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Polling the keyboard (detect a keypress) in python

Posted by: admin November 30, 2017 Leave a comment

Questions:

How can I poll the keyboard from a console python app? Specifically, I would like to do something akin to this in the midst of a lot of other I/O activities (socket selects, serial port access, etc.):

   while 1:
      # doing amazing pythonic embedded stuff
      # ...

      # periodically do a non-blocking check to see if
      # we are being told to do something else
      x = keyboard.read(1000, timeout = 0)

      if len(x):
          # ok, some key got pressed
          # do something

What is the correct pythonic way to do this on Windows? Also, portability to Linux wouldn’t be bad, though it’s not required.

Answers:

The standard approach is to use the select module.

However, this doesn’t work on Windows. For that, you can use the msvcrt module’s keyboard polling.

Often, this is done with multiple threads — one per device being “watched” plus the background processes that might need to be interrupted by the device.

Questions:
Answers:

import sys
import select

def heardEnter():
    i,o,e = select.select([sys.stdin],[],[],0.0001)
    for s in i:
        if s == sys.stdin:
            input = sys.stdin.readline()
            return True
    return False

Questions:
Answers:

Ok, since my attempt to post my solution in a comment failed, here’s what I was trying to say. I could do exactly what I wanted from native Python (on Windows, not anywhere else though) with the following code:

import msvcrt 

def kbfunc(): 
   x = msvcrt.kbhit()
   if x: 
      ret = ord(msvcrt.getch()) 
   else: 
      ret = 0 
   return ret

Questions:
Answers:

A solution using the curses module. Printing a numeric value corresponding to each key pressed:

import curses

def main(stdscr):
    # do not wait for input when calling getch
    stdscr.nodelay(1)
    while True:
        # get keyboard input, returns -1 if none available
        c = stdscr.getch()
        if c != -1:
            # print numeric value
            stdscr.addstr(str(c) + ' ')
            stdscr.refresh()
            # return curser to start position
            stdscr.move(0, 0)

if __name__ == '__main__':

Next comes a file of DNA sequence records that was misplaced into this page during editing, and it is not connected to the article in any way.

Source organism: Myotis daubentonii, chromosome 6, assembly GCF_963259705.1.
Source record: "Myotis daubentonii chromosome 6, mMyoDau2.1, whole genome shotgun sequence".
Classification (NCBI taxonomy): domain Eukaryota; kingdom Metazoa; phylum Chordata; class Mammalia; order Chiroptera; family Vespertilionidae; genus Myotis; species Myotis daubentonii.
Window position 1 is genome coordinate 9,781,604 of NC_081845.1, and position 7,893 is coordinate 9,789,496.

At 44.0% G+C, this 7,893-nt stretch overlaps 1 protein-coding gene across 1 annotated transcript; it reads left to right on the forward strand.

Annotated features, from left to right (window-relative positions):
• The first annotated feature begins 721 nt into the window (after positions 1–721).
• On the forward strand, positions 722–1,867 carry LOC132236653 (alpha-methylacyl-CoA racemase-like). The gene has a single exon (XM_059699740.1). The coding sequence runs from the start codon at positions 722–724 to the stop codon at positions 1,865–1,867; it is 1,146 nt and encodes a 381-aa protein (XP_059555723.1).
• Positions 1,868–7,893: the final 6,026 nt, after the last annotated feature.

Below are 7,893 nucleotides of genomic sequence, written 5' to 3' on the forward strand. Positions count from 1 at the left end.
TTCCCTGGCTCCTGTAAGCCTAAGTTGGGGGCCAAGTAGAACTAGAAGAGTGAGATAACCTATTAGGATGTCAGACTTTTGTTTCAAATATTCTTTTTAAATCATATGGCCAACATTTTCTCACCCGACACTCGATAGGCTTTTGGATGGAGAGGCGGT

curses.wrapper(main)

Questions:
Answers:

You might look at how pygame handles this to steal some ideas.

Questions:
Answers:

None of these answers worked well for me. This package, pynput, does exactly what I need.

https://pypi.python.org/pypi/pynput

from pynput.keyboard import Key, Listener

def on_press(key):
    print('{0} pressed'.format(
        key))

def on_release(key):
    print('{0} release'.format(
        key))
    if key == Key.esc:
        # Stop listener
        return False

# Collect events until released
with Listener(
        on_press=on_press,
        on_release=on_release) as listener:
    listener.join()

Questions:
Answers:

From the comments:

import msvcrt # built-in module

def kbfunc():
    return ord(msvcrt.getch()) if msvcrt.kbhit() else 0

Thanks for the help. I ended up writing a C DLL called PyKeyboardAccess.dll and accessing the crt conio functions, exporting this routine:

#include <conio.h>

int kb_inkey () {
   int rc;
   int key;

   key = _kbhit();

   if (key == 0) {
      rc = 0;
   } else {
      rc = _getch();
   }

   return rc;
}

And I access it in python using the ctypes module (built into python 2.5):

import ctypes
import time

#
# first, load the DLL
#


try:
    kblib = ctypes.CDLL("PyKeyboardAccess.dll")
except:
    raise ("Error Loading PyKeyboardAccess.dll")


#
# now, find our function
#

try:
    kbfunc = kblib.kb_inkey
except:
    raise ("Could not find the kb_inkey function in the dll!")


#
# Ok, now let's demo the capability
#

while 1:
    x = kbfunc()

    if x != 0:
        print "Got key: %d" % x
    else:
        time.sleep(.01)

Questions:
Answers:

If you combine time.sleep, threading.Thread, and sys.stdin.read you can easily wait for a specified amount of time for input and then continue,
also this should be cross-platform compatible.

t = threading.Thread(target=sys.stdin.read(1) args=(1,))
t.start()
time.sleep(5)
t.join()

You could also place this into a function like so

def timed_getch(self, bytes=1, timeout=1):
    t = threading.Thread(target=sys.stdin.read, args=(bytes,))
    t.start()
    time.sleep(timeout)
    t.join()
    del t

Although this will not return anything so instead you should use the multiprocessing pool module you can find that here: how to get the return value from a thread in python?